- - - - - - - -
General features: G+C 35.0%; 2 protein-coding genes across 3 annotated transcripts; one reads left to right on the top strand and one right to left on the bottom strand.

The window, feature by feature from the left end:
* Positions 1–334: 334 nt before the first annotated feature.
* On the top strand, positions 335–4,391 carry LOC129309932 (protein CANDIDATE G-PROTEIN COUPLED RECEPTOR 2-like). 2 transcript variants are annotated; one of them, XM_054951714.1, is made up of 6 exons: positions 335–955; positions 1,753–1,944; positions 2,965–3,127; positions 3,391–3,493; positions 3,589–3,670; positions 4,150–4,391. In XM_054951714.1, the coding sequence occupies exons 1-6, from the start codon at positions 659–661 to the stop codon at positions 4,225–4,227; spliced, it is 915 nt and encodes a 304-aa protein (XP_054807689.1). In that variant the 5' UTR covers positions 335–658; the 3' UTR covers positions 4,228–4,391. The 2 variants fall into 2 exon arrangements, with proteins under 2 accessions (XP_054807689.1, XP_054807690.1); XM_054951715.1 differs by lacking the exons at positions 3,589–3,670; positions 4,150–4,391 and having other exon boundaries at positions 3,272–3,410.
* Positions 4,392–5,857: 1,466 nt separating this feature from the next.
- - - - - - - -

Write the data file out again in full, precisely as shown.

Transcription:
General features: G+C 35.0%; 2 protein-coding genes across 3 annotated transcripts; one reads left to right on the top strand and one right to left on the bottom strand.

The window, feature by feature from the left end:
* Positions 1–334: 334 nt before the first annotated feature.
* On the top strand, positions 335–4,391 carry LOC129309932 (protein CANDIDATE G-PROTEIN COUPLED RECEPTOR 2-like). 2 transcript variants are annotated; one of them, XM_054951714.1, is made up of 6 exons: positions 335–955; positions 1,753–1,944; positions 2,965–3,127; positions 3,391–3,493; positions 3,589–3,670; positions 4,150–4,391. In XM_054951714.1, the coding sequence occupies exons 1-6, from the start codon at positions 659–661 to the stop codon at positions 4,225–4,227; spliced, it is 915 nt and encodes a 304-aa protein (XP_054807689.1). In that variant the 5' UTR covers positions 335–658; the 3' UTR covers positions 4,228–4,391. The 2 variants fall into 2 exon arrangements, with proteins under 2 accessions (XP_054807689.1, XP_054807690.1); XM_054951715.1 differs by lacking the exons at positions 3,589–3,670; positions 4,150–4,391 and having other exon boundaries at positions 3,272–3,410.
* Positions 4,392–5,857: 1,466 nt separating this feature from the next.